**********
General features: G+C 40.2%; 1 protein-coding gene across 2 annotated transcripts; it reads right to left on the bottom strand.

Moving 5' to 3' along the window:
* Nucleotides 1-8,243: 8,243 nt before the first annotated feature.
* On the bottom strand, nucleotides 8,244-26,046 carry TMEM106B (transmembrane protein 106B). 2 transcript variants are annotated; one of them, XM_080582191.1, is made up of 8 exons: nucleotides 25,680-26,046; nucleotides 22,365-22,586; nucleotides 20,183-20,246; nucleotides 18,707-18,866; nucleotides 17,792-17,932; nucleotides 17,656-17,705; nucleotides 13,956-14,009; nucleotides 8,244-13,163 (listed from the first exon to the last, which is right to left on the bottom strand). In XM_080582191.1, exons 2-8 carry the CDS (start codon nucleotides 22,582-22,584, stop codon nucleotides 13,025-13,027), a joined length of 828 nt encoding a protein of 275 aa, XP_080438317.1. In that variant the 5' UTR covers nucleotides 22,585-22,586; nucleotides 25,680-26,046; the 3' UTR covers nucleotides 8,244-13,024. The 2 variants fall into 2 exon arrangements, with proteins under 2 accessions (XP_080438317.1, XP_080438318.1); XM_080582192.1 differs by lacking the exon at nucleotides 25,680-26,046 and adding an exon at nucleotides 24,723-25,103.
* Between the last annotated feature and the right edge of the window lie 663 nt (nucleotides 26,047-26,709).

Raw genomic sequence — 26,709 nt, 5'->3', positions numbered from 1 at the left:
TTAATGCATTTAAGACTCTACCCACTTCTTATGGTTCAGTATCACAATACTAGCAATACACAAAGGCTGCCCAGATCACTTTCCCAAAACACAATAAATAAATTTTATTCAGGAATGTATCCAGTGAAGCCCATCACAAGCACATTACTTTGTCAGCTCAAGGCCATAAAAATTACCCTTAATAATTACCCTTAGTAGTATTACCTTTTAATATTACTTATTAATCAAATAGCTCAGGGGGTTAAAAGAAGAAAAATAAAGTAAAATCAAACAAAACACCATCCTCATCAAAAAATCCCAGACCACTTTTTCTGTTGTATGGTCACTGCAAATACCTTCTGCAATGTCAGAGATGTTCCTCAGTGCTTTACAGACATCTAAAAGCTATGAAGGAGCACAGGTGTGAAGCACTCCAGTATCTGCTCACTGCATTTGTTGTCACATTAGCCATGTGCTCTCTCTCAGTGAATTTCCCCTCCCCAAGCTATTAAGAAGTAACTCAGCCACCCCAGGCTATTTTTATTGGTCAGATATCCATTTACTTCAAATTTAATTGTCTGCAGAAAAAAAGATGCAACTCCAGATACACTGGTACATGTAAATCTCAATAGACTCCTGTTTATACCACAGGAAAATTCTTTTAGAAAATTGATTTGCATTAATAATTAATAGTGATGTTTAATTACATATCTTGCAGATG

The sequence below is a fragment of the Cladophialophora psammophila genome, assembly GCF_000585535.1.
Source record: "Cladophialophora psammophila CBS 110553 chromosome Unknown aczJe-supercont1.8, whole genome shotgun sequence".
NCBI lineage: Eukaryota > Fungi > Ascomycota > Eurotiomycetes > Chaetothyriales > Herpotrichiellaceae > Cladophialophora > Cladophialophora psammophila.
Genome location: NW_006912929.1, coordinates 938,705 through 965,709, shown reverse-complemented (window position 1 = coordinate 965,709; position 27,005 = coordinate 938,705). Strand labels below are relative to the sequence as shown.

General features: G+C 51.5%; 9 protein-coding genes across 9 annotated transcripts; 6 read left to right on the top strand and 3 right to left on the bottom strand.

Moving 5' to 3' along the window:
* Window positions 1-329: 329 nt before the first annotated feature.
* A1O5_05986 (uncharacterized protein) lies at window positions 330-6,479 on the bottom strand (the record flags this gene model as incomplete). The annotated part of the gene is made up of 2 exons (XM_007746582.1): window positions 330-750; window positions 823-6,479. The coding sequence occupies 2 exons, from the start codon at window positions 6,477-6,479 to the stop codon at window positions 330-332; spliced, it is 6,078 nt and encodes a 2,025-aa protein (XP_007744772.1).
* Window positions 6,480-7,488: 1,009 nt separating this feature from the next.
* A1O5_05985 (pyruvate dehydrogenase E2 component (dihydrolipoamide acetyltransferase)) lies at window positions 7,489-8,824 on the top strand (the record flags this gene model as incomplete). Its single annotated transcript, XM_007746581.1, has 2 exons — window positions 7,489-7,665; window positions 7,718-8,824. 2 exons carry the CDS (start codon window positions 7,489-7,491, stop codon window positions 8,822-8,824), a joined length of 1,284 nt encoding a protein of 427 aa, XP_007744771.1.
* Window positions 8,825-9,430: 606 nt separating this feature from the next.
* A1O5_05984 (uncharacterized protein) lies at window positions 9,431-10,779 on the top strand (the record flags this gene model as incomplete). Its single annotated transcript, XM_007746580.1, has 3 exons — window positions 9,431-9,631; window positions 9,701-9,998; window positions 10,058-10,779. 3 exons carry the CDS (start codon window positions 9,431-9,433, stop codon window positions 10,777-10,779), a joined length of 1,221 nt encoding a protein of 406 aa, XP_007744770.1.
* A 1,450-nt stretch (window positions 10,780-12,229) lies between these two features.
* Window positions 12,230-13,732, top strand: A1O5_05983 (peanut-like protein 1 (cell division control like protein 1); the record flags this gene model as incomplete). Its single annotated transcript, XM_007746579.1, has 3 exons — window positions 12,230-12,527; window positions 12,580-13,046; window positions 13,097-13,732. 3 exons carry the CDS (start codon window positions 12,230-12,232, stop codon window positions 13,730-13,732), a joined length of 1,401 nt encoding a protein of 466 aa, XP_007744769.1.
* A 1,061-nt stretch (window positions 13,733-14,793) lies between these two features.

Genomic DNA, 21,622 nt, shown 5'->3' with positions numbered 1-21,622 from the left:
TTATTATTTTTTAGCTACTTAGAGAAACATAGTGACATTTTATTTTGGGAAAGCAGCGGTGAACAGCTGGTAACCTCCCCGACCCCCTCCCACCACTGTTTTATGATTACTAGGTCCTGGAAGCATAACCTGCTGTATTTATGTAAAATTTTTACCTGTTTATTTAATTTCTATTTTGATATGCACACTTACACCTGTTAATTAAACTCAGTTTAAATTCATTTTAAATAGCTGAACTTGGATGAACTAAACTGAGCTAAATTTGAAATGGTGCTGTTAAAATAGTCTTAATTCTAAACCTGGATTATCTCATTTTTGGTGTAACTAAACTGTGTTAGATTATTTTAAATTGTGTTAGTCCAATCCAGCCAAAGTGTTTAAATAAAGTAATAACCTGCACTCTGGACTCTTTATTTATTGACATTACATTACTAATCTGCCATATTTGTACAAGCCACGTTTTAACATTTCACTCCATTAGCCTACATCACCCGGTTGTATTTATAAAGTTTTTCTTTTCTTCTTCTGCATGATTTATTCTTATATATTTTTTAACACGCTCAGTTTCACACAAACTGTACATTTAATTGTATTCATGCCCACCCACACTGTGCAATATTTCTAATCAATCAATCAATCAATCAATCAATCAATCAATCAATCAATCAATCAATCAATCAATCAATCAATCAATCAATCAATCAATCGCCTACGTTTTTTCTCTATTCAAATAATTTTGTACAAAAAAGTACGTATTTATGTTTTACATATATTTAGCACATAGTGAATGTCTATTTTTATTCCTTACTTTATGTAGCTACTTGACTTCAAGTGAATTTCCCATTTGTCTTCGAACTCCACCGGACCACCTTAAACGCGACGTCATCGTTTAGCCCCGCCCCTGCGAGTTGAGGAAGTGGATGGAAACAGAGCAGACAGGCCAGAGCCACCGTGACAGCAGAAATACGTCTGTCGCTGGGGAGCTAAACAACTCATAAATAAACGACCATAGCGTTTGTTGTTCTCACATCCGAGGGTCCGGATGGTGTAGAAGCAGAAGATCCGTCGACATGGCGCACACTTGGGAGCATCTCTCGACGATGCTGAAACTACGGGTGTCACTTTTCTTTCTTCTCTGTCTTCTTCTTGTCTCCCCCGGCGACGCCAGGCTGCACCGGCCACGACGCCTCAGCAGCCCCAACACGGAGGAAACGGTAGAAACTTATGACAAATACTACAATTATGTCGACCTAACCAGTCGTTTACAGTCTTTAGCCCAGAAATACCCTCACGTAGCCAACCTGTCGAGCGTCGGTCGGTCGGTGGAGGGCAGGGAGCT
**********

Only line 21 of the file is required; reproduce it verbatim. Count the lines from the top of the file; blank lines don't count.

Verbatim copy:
* Window positions 12,230-13,732, top strand: A1O5_05983 (peanut-like protein 1 (cell division control like protein 1); the record flags this gene model as incomplete). Its single annotated transcript, XM_007746579.1, has 3 exons — window positions 12,230-12,527; window positions 12,580-13,046; window positions 13,097-13,732. 3 exons carry the CDS (start codon window positions 12,230-12,232, stop codon window positions 13,730-13,732), a joined length of 1,401 nt encoding a protein of 466 aa, XP_007744769.1.